Myosin light chain kinase and myosin phosphorylation effect frequency-dependent potentiation of skeletal muscle contraction

Department of Physiology, University of Texas Southwestern Medical Center, Dallas, TX 75390, USA.
Proceedings of the National Academy of Sciences (Impact Factor: 9.67). 12/2005; 102(48):17519-24. DOI: 10.1073/pnas.0506846102
Source: PubMed


Repetitive stimulation potentiates contractile tension of fast-twitch skeletal muscle. We examined the role of myosin regulatory light chain (RLC) phosphorylation in this physiological response by ablating Ca(2+)/calmodulin-dependent skeletal muscle myosin light chain kinase (MLCK) gene expression. Western blot and quantitative-PCR showed that MLCK is expressed predominantly in fast-twitch skeletal muscle fibers with insignificant amounts in heart and smooth muscle. In contrast, smooth muscle MLCK had a more ubiquitous tissue distribution, with the greatest expression observed in smooth muscle tissue. Ablation of the MYLK2 gene in mice resulted in loss of skeletal muscle MLCK expression, with no change in smooth muscle MLCK expression. In isolated fast-twitch skeletal muscles from these knockout mice, there was no significant increase in RLC phosphorylation in response to repetitive electrical stimulation. Furthermore, isometric twitch-tension potentiation after a brief tetanus (posttetanic twitch potentiation) or low-frequency twitch potentiation (staircase) was attenuated relative to responses in muscles from wild-type mice. Interestingly, the site of phosphorylation of the small amount of monophosphorylated RLC in the knockout mice was the same site phosphorylated by MLCK, indicating a potential alternative signaling pathway affecting contractile potentiation. Loss of skeletal muscle MLCK expression had no effect on cardiac RLC phosphorylation. These results identify myosin light chain phosphorylation by the dedicated skeletal muscle Ca(2+)/calmodulin-dependent MLCK as a primary biochemical mechanism for tension potentiation due to repetitive stimulation in fast-twitch skeletal muscle.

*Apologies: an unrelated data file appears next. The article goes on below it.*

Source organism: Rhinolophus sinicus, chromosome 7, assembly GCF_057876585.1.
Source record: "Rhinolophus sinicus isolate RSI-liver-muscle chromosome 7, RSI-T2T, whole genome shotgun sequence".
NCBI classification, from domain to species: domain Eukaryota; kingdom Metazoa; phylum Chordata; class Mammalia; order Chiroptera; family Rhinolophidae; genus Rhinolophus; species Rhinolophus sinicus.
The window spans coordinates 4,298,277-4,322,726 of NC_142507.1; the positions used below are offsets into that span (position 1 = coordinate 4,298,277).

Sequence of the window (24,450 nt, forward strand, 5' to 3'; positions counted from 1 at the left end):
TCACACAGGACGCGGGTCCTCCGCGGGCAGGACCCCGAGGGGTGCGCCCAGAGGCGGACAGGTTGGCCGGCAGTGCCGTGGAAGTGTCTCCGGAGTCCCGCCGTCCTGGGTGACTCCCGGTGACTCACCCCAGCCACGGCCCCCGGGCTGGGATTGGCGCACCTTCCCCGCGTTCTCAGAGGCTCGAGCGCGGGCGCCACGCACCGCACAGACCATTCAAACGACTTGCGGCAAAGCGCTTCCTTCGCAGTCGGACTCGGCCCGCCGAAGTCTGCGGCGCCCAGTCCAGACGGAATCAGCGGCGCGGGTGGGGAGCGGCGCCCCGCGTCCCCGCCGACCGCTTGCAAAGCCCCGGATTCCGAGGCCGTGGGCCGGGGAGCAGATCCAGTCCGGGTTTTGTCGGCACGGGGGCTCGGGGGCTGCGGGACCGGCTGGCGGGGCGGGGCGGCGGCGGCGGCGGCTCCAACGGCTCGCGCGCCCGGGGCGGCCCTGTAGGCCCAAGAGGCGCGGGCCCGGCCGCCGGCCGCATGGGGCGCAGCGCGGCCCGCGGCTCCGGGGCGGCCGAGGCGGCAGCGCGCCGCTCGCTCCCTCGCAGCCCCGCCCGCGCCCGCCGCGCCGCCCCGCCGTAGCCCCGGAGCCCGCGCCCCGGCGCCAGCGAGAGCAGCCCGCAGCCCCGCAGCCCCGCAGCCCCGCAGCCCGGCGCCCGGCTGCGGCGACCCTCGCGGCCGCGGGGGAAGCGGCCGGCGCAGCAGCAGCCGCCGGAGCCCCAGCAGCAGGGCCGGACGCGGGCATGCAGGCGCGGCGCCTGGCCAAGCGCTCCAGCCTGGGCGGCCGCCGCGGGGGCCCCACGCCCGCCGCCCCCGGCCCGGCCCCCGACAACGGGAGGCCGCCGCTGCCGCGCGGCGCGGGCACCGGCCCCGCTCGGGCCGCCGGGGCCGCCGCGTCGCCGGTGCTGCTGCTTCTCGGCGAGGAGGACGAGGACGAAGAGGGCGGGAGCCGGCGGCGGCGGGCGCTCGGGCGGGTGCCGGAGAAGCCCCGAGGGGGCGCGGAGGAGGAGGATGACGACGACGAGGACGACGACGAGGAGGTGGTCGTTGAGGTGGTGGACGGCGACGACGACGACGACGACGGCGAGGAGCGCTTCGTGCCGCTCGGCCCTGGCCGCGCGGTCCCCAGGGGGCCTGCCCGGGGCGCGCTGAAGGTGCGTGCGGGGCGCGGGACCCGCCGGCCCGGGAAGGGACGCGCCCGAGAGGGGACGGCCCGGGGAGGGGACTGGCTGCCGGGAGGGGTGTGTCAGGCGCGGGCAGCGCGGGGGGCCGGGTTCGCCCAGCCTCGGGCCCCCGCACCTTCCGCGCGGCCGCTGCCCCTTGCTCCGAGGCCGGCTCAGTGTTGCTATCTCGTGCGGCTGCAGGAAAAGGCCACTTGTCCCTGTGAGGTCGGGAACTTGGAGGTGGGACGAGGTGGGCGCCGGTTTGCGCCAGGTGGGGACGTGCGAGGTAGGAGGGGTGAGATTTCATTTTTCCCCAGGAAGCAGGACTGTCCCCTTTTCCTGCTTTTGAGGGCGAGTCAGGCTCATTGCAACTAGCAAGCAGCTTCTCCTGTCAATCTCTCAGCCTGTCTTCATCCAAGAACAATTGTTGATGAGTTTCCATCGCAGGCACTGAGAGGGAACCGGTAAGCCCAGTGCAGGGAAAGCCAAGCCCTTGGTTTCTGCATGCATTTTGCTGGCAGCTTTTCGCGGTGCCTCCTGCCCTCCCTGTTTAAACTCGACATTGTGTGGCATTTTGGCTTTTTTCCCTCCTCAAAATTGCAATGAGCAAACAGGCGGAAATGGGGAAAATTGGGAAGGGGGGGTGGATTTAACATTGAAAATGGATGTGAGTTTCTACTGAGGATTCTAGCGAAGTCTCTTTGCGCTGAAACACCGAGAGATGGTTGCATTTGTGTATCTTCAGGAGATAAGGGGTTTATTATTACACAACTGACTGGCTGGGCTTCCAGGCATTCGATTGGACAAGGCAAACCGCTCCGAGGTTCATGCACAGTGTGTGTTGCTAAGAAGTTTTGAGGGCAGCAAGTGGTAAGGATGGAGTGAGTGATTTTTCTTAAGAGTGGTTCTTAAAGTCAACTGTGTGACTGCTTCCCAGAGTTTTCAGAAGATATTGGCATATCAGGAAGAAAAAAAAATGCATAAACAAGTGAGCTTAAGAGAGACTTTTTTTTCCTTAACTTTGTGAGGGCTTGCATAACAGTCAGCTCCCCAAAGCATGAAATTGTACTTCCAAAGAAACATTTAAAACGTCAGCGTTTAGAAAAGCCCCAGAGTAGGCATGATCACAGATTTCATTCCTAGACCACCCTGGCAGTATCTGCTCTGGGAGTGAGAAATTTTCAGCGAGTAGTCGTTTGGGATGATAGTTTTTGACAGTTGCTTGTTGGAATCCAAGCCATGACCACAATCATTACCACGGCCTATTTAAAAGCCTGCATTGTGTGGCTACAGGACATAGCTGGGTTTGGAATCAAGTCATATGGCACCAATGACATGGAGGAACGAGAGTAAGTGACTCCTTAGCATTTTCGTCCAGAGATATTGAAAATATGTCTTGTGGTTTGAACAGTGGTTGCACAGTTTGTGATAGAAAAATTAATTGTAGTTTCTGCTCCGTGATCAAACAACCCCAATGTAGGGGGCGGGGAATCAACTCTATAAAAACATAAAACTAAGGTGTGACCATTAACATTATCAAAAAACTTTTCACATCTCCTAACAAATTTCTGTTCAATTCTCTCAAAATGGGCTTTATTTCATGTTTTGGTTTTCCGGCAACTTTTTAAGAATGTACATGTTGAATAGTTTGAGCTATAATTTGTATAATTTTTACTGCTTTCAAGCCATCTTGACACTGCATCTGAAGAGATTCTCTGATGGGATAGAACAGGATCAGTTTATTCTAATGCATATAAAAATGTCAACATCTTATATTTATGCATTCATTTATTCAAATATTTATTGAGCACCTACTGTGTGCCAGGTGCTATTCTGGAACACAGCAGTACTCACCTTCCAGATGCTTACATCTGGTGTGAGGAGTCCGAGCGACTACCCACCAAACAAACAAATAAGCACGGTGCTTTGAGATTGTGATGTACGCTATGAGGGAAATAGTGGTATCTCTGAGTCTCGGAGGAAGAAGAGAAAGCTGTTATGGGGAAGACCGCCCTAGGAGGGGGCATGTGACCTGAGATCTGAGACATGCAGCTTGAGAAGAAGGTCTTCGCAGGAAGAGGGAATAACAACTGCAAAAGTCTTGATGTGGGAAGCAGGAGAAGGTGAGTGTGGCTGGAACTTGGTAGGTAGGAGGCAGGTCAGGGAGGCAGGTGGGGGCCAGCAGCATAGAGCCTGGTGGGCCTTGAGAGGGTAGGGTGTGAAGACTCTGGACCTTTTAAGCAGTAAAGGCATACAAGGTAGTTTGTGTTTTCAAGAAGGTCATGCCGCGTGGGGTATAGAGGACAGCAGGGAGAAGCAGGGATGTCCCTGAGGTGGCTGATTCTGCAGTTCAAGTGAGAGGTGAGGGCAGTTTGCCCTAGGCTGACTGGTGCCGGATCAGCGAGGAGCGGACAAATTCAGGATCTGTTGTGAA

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Available from: Jian Huang, Feb 26, 2014
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    • "The force generated in muscular contraction increases after repetitive twitches. This response is called potentiation and depends on an increase of intracellular free Ca2+ concentration (Sandonà et al., 2005; Zhi et al., 2005) due to Ca2+ release from intracellular stores and Ca2+ inflow from the extracellular space in fast and slow twitch muscles, respectively. In the latter, Ca2+ uptake depends on the activation of purinergic ionotropic P2X4 receptors (Sandonà et al., 2005), which are highly expressed in this type of muscle. "
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    • "This is in contrast to smooth and skeletal MLCKs, which are also found in the heart but show dependence on Ca 2þ and calmodulin activity (Davis et al., 2001; Kamm and Stull, 2011). Interestingly, conventional loss of skeletal MLCK in mice was shown to have no effect on MLC2v phosphorylation and heart weight-to-body weight ratios (Zhi et al., 2005). In addition, conventional ablation of the long isoform of smooth muscle MLCK in mice resulted in no major effects on cardiac function (Ohlmann et al., 2005). "
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    • "All the RT-PCR primers were specifically designed for mouse occludin, claudin-1, ZO-1, myosin light chain kinase (MLCK), macrophage inflammatory protein 2 (MIP-2), lipopolysaccharide-induced CXC chemokine (LIX), TNF-α and β2-microglobulin (β2M) as a reference. Primer sequences for the RT-PCR were as follows: (1) mouse occludin [56], forward: 5′-ATG TCC GGC CGA TGC TCT C-3′, reverse: 5′-CTT TGG CTG CTC TTG GGT CTG TAT-3′; (2) mouse claudin-1 [57], forward: 5′-AGG AAA GGC CCT TCA GCA GAG CAA-3′, reverse: 5′-GTG CCC CCT CTT GACT CAT GCA AC-3′; (3) mouse ZO-1 [56], forward: 5′-ACC CGA AAC TGA TGC TGT GGA TAG-3′, reverse: 5′-AAA TGG CCG GGC AGA GAC TTG TGT A-3′; (4) mouse MLCK [58], forward: 5′-ACA TGC TAC TGA GTG GCC TCT CT-3′, reverse: 5′-GGC AGA CAG GAC ATT GTT TAA GG-3′; (5) mouse MIP-2 [59], forward: 5′-CGC CCA GAC AGA AGT CAT AG-3′, reverse: 5′-TCC TCC TTT CCA GGT CAG TTA-3′; (6) mouse LIX [59], forward: 5′-GGT CCA CAG TGC CCT ACG-3′, reverse: 5′-GCG AGT GCA TTC CGC TTA-3′; and (7) mouse TNF-α [60], forward: 5′-ATC ATC TTC TCA AAA TTC GAG TGA C-3′, reverse: 5′-CTA GTT GGT TGT CTT TGA GAT CCA T-3′. The cycle profile consisted of denaturation at 95°C for 2 minutes, followed by 40 cycles of 95°C for 20 seconds, 63°C for 30 seconds, and 72°C for 60 seconds. "
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